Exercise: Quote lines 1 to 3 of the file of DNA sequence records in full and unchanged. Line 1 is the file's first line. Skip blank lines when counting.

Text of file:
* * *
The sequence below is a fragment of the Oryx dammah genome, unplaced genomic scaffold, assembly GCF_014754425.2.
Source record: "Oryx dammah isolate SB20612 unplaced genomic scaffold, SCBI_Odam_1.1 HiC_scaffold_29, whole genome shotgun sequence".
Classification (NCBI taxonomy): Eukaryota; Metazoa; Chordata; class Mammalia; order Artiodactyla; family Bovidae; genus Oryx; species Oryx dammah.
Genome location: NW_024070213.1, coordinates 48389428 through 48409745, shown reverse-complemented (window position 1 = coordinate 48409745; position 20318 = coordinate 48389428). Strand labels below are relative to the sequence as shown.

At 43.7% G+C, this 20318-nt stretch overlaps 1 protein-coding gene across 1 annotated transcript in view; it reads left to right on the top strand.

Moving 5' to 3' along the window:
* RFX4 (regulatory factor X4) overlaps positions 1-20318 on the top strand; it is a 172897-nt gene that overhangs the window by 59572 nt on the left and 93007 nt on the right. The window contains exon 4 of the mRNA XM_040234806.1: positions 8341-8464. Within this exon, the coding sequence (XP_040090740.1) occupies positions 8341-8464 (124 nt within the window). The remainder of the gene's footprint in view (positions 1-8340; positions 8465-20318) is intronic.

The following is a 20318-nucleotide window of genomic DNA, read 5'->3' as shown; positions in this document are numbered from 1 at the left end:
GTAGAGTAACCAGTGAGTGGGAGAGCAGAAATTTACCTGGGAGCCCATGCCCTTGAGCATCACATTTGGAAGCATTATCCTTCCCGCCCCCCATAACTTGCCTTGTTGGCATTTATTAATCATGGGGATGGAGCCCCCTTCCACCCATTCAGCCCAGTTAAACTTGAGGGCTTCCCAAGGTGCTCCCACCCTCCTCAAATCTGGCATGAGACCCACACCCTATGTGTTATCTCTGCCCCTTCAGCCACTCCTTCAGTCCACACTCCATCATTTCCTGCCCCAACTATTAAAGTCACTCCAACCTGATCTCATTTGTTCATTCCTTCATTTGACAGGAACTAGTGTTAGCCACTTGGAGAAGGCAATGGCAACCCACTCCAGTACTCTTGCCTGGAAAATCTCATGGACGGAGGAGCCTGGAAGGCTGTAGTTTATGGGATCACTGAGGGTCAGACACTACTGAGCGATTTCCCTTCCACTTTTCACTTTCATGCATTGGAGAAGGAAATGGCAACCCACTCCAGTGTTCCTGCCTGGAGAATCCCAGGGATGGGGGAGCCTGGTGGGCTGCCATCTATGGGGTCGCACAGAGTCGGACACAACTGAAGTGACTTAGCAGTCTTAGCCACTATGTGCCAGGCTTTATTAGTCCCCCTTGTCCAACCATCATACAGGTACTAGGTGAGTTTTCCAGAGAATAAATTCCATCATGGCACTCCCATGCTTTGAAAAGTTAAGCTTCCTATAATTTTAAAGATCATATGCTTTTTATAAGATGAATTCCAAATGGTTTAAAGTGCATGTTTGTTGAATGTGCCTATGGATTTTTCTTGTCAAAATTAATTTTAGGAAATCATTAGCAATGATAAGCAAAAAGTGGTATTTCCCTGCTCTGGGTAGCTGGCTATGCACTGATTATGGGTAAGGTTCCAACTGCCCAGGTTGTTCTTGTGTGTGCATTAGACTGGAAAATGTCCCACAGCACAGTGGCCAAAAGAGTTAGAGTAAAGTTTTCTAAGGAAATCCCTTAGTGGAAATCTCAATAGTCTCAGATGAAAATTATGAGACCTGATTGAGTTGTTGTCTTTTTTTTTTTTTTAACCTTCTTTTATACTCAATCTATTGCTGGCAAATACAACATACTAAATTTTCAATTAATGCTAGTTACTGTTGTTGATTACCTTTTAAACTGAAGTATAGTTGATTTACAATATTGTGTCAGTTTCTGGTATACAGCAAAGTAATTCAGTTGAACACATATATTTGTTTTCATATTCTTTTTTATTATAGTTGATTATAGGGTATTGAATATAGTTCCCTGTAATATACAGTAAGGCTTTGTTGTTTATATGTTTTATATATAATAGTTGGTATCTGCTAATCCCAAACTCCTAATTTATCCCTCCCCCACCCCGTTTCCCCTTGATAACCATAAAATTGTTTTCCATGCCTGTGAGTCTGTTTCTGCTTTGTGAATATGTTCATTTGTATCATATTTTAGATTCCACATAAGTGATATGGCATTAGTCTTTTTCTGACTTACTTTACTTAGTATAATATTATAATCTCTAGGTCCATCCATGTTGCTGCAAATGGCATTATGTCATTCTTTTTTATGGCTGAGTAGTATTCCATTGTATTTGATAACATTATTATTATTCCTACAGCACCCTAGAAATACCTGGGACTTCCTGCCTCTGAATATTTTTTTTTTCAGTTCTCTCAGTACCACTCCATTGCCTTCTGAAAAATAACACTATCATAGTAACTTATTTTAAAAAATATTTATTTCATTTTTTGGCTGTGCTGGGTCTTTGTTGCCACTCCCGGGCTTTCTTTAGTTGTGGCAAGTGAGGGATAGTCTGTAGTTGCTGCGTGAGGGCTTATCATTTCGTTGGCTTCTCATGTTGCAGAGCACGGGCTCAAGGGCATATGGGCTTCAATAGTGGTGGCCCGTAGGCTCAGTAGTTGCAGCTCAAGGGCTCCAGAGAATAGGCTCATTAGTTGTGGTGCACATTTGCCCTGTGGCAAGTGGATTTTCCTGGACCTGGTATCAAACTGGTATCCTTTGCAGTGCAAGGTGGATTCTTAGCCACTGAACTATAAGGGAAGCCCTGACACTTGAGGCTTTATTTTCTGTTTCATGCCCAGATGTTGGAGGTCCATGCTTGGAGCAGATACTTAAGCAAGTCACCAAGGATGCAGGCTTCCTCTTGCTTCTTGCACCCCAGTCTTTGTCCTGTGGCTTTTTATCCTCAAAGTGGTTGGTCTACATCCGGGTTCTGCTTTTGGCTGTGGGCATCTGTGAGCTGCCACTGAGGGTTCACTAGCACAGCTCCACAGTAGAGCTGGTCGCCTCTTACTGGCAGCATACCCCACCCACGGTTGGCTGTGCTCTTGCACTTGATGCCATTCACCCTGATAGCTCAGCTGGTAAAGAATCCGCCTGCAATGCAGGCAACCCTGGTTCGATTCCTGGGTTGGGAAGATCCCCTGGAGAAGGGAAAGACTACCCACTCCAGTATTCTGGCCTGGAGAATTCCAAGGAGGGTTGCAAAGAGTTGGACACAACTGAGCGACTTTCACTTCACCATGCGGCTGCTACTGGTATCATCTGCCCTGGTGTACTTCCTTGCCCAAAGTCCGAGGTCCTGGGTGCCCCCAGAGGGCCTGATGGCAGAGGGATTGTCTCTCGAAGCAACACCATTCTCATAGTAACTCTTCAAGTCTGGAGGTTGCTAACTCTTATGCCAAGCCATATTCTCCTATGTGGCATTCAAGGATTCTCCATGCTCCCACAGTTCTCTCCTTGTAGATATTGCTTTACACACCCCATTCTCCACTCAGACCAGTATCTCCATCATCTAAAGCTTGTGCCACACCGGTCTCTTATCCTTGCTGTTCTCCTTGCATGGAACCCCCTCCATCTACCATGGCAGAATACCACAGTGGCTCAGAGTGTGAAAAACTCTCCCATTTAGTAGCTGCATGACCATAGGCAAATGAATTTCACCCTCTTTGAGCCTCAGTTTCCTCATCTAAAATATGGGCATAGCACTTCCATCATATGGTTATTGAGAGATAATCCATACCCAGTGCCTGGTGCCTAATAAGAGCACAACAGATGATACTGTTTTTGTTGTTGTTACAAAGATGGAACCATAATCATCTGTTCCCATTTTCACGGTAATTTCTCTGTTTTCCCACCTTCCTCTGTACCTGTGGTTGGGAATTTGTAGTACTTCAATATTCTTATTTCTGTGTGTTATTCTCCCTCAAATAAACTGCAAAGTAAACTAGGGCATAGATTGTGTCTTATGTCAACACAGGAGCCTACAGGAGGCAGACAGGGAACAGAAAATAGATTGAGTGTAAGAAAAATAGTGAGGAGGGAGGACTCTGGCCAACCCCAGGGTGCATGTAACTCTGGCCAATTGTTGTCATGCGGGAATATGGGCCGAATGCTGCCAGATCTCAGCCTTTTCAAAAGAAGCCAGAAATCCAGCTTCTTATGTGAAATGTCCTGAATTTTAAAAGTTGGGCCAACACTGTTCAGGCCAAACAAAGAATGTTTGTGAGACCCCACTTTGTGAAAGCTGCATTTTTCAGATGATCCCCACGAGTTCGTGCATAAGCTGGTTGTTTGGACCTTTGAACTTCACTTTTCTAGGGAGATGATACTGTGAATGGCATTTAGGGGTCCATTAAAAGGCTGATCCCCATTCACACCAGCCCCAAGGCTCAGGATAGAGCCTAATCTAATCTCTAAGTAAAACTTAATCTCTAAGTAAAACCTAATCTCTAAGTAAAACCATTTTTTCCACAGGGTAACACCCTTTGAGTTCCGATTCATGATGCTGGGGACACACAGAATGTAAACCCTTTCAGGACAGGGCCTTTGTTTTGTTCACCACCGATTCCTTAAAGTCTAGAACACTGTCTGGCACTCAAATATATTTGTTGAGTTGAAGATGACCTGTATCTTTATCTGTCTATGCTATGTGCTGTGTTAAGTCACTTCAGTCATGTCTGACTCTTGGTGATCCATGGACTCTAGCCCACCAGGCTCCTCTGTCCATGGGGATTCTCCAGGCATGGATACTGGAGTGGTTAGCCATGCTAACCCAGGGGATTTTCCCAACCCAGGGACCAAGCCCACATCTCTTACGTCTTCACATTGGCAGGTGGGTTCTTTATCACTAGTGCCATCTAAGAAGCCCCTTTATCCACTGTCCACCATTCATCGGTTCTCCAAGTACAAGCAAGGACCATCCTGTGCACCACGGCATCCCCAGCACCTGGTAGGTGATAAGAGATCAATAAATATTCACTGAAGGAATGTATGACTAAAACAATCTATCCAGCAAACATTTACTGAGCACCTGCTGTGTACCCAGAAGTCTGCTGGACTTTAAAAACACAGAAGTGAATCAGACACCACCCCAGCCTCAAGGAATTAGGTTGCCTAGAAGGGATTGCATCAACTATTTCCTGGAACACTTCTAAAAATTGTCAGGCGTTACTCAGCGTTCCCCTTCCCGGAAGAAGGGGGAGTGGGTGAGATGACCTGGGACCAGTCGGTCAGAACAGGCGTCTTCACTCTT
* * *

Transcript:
The sequence below is a fragment of the Oryx dammah genome, unplaced genomic scaffold, assembly GCF_014754425.2.
Source record: "Oryx dammah isolate SB20612 unplaced genomic scaffold, SCBI_Odam_1.1 HiC_scaffold_29, whole genome shotgun sequence".
Classification (NCBI taxonomy): Eukaryota; Metazoa; Chordata; class Mammalia; order Artiodactyla; family Bovidae; genus Oryx; species Oryx dammah.